In 2010 the government of Russia earmarked 1.4 billion dollars for advertising Putin’s achievements on the international scale. The Russia Today (RT) agency, specially set up to criticize Western values, has been broadcasting in the English, Spanish, and Arabic languages since 2005 in an inadmissible tone of hostility and untruth. Bloomberg’s financial analyst Felix Gillette, who recently visited RT, was stunned by the degree of information distortion in this source and wrote ironically in his article “On the Kremlin’s Overseas Propaganda News Channel, Putin Really Rules”: “Herein, several things I learned from RT’s coverage: Putin is a force for peace. The Western media is hysterical. Russia’s economic clout would make sanctions difficult to enforce. Residents of the Crimean peninsula are super-duper excited about the arrival of pro-Russian forces. John Kerry is a hypocrite” (http://www.businessweek.com/articles/2014-03-04/putin-rules-on-rt-russia...).
These and many other instances of information sabotage is a classical demonstration of Hitler-, Stalin-, and Brezhnev-era propaganda techniques. The Nazis would demand that the population of the occupied territories surrender their radio sets. The Russian occupiers are disconnecting television. The Nazis would urge Red Army soldiers and officers to voluntarily side with the Wehrmacht in exchange for money and food. The Russian invaders are promising the same to Ukrainian officers. If you open special books and websites on propaganda, you will see that each of their chapters can be illustrated with the living examples of March 2014. For instance, the letter from 100 Russian “culture figures” is a graphic illustration of the cognitive dissonance tactic. The point is as follows: people tend to be consistent in their preferences and if they like an actor who adores cornflakes, they will, in all probability, also like cornflakes. Otherwise, they will have to stop loving the actor and break the chain of emotional continuity. In this case it is a war instead of cornflakes. Or take fears associated with the inevitability of victory and having to join the stronger one... These fears are being aroused by the fake maps of Ukraine’s seizure, the photos of Russian airfields filled with aircraft by means of the Photoshop “cloning” option, commentaries by Russian political scientists on the inevitable defeat of Ukraine and the West. The idea is to force us to resign ourselves to the inevitable, choose the lesser of the evils, and accept the suggested scenario allegedly supported by the majority of the population. Russia carries out propagandistic manipulation not only by means of her own media. Here is a cartoon in the popular German weekly Der Spiegel, which supposedly criticizes the West’s indecisiveness about Ukraine but in fact exaggerates the role of Putin, as if the authors were in the RT office rather than in Hamburg. Indeed, how can the leader of a country which has a raw-material-based economy, fully depends on Western markets, and imports 75 percent of the food it consumes, be dictating his will to the world’s largest states which have expelled Putin from the G8? It looks like the weekly, founded by a former Wehrmacht radioman, still cherishes the traditions of Propagandakompanie – special units of journalists and photographers, which showed the world the grandeur of the Third Reich leaders.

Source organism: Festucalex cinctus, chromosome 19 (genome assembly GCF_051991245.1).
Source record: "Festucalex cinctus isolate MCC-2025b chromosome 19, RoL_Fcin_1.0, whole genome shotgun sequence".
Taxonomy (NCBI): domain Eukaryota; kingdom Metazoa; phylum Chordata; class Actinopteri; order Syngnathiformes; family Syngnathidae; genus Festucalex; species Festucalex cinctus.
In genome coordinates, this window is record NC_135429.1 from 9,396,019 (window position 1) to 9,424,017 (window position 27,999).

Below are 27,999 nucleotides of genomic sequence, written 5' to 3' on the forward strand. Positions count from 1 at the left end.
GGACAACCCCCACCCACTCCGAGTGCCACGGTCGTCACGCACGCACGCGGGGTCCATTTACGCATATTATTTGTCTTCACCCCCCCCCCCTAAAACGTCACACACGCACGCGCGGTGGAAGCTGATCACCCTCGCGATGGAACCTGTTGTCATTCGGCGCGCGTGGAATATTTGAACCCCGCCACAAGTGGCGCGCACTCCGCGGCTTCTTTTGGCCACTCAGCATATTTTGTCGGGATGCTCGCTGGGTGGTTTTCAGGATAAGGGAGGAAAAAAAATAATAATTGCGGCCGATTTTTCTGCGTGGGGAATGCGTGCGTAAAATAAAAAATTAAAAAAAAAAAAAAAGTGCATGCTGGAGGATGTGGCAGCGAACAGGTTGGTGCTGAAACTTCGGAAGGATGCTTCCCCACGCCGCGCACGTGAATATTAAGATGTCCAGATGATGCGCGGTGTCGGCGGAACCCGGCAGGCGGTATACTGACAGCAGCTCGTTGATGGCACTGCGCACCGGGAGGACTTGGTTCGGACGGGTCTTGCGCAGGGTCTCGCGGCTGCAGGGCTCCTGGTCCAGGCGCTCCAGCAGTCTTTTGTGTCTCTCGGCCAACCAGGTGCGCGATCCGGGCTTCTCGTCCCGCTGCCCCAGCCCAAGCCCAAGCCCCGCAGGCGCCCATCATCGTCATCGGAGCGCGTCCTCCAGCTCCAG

According to Freedom House, Russia has one of the world’s largest numbers of pro-governmental commentators, the so-called Web teams, only second to those of China and Bahrain.
Why then does this armada of Web, media and home-spun disinformers not dominate in Europe and Ukraine, embracing only the south-eastern regions of our country and the territory of Russia? Why is nobody repeating the absurd allegations of Russian leaders and media?
In my view, there are two things that explain why the psychological war machine is stalling. The first is the methods. By copying the basic techniques on the Third Reich and the USSR, Russian specialists have departed from the main principle of successful propaganda, the so-called selective truth. The term was introduced by Richard Crossman (http:// en.wikipedia.org/wiki/Richard_Crossman), a unique British politician who organized a system of countering the Hitlerite ideological sabotage in the years of World War Two. “It is a complete delusion to think of the brilliant propagandist as being a professional liar. The brilliant propagandist is the man who tells the truth, or that selection of the truth which is requisite for his purpose,” he used to say. The mistake of the Russian propaganda is that it has betted on professional liars whose lies were immediately noticed by people who use different sources of information.
The second stumbling block for the Russian propaganda is the Ukrainian language. The air and the digital space were full of Russian-speaking canards. Nobody turned out to be able to offer a Ukrainian-language content that could rival the ones in Arabic or English. The contempt for the language of a neighbor, which the Russian establishment has always displayed, has played into our hands.
But let us not hasten with success reports. The war, especially in propaganda, is still on and, alas, it will last for a long time. Therefore, we must learn to neutralize its ruinous effect on the brain and psyche as fast as we used to learn to put on gas masks in no time.
* Propagandakompanie is the name of the Third Reich’s special propaganda war units